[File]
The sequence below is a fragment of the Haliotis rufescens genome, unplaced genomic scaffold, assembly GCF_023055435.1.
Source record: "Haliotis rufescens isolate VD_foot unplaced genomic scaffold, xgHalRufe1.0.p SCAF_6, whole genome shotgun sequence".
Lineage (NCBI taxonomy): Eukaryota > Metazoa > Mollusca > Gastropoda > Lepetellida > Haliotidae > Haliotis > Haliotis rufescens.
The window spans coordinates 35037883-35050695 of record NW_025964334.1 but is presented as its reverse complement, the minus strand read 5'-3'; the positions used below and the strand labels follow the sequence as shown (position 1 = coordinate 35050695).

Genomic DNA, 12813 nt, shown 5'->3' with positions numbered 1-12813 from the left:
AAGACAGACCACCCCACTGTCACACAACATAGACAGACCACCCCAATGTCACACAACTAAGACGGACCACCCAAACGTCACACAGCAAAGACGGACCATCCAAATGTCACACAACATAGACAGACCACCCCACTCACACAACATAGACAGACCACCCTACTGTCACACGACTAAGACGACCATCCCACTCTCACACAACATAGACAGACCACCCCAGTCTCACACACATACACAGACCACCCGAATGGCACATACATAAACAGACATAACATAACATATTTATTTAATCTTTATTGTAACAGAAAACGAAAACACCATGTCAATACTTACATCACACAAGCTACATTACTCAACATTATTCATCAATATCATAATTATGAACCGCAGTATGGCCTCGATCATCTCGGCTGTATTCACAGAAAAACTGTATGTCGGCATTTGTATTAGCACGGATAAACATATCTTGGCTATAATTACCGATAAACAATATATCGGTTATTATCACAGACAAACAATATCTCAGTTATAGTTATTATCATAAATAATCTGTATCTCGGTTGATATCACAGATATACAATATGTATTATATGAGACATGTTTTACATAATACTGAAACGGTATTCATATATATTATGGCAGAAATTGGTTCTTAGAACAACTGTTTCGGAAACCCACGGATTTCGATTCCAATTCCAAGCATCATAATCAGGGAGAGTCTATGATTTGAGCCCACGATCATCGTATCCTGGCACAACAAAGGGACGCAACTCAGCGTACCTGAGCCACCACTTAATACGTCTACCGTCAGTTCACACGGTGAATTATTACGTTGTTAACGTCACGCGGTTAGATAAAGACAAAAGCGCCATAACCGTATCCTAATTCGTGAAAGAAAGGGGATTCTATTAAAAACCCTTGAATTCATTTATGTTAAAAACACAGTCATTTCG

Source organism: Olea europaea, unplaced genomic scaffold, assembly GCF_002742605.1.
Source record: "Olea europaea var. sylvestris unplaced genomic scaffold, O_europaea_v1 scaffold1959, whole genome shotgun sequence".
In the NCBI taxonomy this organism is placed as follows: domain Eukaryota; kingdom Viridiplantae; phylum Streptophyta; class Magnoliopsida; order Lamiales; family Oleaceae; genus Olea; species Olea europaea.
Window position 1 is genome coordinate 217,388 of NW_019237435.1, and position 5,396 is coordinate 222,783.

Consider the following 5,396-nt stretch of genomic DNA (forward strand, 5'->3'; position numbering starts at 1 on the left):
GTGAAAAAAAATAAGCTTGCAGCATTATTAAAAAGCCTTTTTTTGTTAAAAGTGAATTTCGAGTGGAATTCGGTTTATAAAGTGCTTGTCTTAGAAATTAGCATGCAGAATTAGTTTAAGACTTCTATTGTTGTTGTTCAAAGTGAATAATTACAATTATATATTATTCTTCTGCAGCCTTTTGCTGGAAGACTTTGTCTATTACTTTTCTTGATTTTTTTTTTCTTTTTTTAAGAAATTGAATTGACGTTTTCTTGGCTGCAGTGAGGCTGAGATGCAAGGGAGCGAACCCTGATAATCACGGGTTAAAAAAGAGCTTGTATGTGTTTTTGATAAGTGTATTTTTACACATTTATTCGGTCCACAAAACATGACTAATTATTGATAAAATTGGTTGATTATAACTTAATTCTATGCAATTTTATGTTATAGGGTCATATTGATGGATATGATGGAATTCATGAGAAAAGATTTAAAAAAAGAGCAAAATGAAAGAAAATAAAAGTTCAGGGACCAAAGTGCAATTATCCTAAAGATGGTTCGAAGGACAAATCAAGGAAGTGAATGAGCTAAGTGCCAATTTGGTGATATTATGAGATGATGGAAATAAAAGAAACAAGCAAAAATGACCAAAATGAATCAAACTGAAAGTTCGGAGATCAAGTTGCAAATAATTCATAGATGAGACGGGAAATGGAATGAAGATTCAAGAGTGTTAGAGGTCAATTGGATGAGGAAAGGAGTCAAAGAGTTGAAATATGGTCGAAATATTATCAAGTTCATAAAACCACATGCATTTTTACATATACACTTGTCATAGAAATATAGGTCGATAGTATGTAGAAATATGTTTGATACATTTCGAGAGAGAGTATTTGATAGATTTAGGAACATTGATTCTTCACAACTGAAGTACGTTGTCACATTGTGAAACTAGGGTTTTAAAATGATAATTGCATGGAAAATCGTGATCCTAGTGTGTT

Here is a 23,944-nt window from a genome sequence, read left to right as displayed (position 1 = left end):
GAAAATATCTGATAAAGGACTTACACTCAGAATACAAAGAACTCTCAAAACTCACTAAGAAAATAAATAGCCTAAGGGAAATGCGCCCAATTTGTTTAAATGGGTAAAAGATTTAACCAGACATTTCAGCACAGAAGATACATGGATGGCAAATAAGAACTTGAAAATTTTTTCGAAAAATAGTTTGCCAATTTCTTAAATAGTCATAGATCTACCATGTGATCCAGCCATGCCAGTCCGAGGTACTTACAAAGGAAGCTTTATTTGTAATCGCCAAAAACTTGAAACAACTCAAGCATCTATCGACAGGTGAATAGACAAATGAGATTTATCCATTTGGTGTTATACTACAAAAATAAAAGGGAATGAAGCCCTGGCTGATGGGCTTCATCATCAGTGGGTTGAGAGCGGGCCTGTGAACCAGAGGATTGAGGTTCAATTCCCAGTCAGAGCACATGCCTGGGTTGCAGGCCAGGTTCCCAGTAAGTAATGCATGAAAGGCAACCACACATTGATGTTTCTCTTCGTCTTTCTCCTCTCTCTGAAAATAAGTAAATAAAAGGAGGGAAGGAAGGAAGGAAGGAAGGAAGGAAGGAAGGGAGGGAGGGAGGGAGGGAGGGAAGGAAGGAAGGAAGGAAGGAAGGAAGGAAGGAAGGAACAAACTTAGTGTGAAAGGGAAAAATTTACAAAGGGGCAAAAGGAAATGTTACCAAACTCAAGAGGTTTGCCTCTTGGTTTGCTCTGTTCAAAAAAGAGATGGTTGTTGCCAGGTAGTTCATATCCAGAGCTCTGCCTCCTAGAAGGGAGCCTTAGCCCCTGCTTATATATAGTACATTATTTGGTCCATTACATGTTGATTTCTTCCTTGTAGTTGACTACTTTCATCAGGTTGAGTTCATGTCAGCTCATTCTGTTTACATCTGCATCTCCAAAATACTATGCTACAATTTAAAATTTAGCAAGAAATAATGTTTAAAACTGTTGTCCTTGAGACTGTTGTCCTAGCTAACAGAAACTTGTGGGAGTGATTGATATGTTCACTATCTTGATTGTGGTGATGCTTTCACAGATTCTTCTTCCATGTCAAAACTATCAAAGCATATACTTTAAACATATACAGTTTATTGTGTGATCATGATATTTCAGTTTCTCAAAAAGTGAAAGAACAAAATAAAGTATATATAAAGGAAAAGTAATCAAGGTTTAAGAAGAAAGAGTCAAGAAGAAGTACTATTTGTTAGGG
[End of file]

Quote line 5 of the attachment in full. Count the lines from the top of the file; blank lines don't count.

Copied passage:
Genomic DNA, 12813 nt, shown 5'->3' with positions numbered 1-12813 from the left: